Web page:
As we move back into the school year, it occurs to me that many of the nurturing literacy ideas I share need some lead time in order to be incorporated into lesson plans and family activities (which will now mostly occur on the weekend).

Thursday is a good day to introduce ideas for the weekend and following work week.

Additional Changes

Blog posts will now be scheduled for the first, third, and (when it occurs) fifth Thursday of each month.

Why?

The reason for this change is my desire to share more from my daily reading, and quote, reading response, and writing prompt collections. I have been doing this in the form of “omnibus” posts, which I enjoy creating, but which also keep me from creating more, meatier posts.

Therefore, I am starting an author’s Facebook Page.

What You Will Find Here on Debby Zigenis-Lowery’s Literate Lives?

Here on the blog I want to delve deeply into the reading, writing, teaching and learning life, share more complex Language Arts lesson ideas, and interview writers and possibly even host some guest bloggers.

I will continue to update my reading log.

I will also strive to do a better job updating my Teacher’s File Drawer, Reading Response Exercises, Play With Your Words: Writing Prompts, and The Literate Family’s Fun pages.

What You Will Find on My Facebook Page

This is where the recommendations from my daily reading , quotes, and writing and reading response prompts will now appear.

Also, you will find occasional updates about my writing, publication, and writing goals or activities.

My vision is that the page will facilitate more daily interactions and opportunities for us to encourage one another.

Your Turn

As I am rethinking this blog, are there any ideas or feedback you would like me to consider? Please use the comment box to respond. I value your feedback and encouragement.

Characterization Reading Response Exercise

Characterization Reading Response Exercise; Debby Zigenis-Lowery's Literate LivesReading fiction and reflecting on, writing about, and discussing what has been read is a great way to build reading comprehension and other reading skills, as well as deepen understanding of the various elements of fiction.

For the writer, it is a way to learn the craft by examining and analyzing the practices of others.

Read

Read a novel or short story for fifteen to twenty minutes.

Reflect

Think about what you have read.

Write

  • Make a list of things you like about a character in the story.
  • Pick one trait from the list and explain why you like it.
  • Explain how this trait contributed to your liking of the character.

Share

Share your response with your reading partner, partners, or as a comment here.  If you share here, please remember to include the title of the book and its author. Your “response” could prove intriguing enough that someone else might like to read that book as well.

Building Pre-readers’ Literacy Skills

Read a picture book that contains a storyline together.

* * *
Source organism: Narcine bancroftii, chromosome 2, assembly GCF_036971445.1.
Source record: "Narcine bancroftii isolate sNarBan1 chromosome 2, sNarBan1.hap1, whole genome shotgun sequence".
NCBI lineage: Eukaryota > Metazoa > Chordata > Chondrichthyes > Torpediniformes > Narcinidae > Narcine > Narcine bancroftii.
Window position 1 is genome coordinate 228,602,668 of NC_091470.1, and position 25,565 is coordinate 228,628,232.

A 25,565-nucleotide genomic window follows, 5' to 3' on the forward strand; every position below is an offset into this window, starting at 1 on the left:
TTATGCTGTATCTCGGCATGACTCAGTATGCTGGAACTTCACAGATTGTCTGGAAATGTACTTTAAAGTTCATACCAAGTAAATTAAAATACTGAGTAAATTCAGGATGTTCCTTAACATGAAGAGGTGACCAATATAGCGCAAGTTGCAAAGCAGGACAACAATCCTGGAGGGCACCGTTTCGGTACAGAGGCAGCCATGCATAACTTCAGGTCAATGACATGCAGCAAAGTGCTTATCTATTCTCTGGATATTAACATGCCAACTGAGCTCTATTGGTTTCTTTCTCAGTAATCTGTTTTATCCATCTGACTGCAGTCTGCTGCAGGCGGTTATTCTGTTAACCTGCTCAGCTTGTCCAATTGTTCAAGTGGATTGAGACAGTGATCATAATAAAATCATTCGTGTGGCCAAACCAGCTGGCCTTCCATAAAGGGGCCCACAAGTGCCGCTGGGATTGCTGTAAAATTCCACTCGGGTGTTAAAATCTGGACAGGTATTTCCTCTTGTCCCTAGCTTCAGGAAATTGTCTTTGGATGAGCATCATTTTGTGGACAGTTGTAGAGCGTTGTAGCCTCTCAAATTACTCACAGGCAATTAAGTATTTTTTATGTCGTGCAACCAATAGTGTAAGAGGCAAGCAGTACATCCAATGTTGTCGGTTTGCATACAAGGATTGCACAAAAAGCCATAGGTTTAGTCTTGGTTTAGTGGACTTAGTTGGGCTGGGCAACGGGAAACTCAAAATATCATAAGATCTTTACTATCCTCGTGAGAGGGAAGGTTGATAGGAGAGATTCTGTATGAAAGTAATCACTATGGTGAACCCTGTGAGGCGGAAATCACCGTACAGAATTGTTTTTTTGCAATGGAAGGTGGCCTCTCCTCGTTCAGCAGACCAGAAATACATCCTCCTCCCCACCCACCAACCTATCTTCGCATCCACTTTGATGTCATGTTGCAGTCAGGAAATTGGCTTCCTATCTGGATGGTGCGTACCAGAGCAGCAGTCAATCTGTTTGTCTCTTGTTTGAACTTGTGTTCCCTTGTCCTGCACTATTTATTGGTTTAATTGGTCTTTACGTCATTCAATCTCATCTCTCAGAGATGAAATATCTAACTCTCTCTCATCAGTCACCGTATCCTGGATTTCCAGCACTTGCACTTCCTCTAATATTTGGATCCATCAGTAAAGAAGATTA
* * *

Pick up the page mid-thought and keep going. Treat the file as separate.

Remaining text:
Ask

Ask your pre-reader which character they liked best. Once your pre-reader has identified a character, ask what he or she liked best about that character.

Discuss

Enjoy a lively “book talk” with your pre-reader!

Your Turn

How did it go? Please share any of your actual responses, observations, or comments. Let’s encourage one another!

Teacher’s File Drawer: Character-Based Reading Response Exercise

Good teachers know, the more time our students spend reading or writing, the more they strengthen both their reading and writing skills. Using reading response exercises after a timed reading, either of a class novel or self-selected novel, gives our students time to practice both.

To make it easy for you to incorporate this practice in your classroom, feel free to use the reading response jpg below.

Character-Based Reading Response

Character-Based Reading Response--Literatelives@wordpress.com

Your Turn

l have always loved reading my students’ responses to literature. I’d love it if you would share any responses that delighted you. (Of course, do not use student names to protect privacy.) Enjoy!

 

Alack and Alas…A Change of Schedule

New Blog Schedule: Literate Lives

Alack and Alas…

It has been fun blogging twice per week through my recovery from mono and over the summer, however, like summer itself, this too must come to an end.

While I love blogging, sharing my life, my reading, my love of writing, and my encouragement for parents and educators, I will be returning to the class room as an educator and will therefore have less free time for blogging.

A Temporary New Schedule

Next week I will begin blogging once per week, and next week’s post will come out on Tuesday.

However…

I will only continue the Tuesday schedule if I do not hear from you.

Your Turn

On what day of the week would you prefer to see Literate Lives bounce into your inbox? Please voice your opinion using the comment box below. Based on your preferences, I will determine and begin blogging on your chosen day for posting.

Reading Response: A Focus on Vocabulary

Want to help your children or students build their vocabulary? Try this exercise.

Prepare to Read

First, either instruct your children or students to read for a set amount of time. When I was a classroom teacher my standard “student choice” reading homework assignment was to read for 10 minutes, 3-5 nights a week.

You might do the same with your children or students, or you might read aloud for a set time period or length of pages. Be sure, if you are a parent, your child is sitting beside you so he or she can see the text as your read. If you are a teacher, be sure you are reading from a text that all the students can have a copy of, so they can follow along.

Print the following statements onto a note card, project them on your Smartboard, or write them on your whiteboard:

  • A word I did not know or was not certain of the meaning of was…
  • I found it in this sentence…
  • I think it means…
  • I looked it up in the dictionary and it means…

As you or they read, tell your students to be on the lookout for a word for the exercise.

Read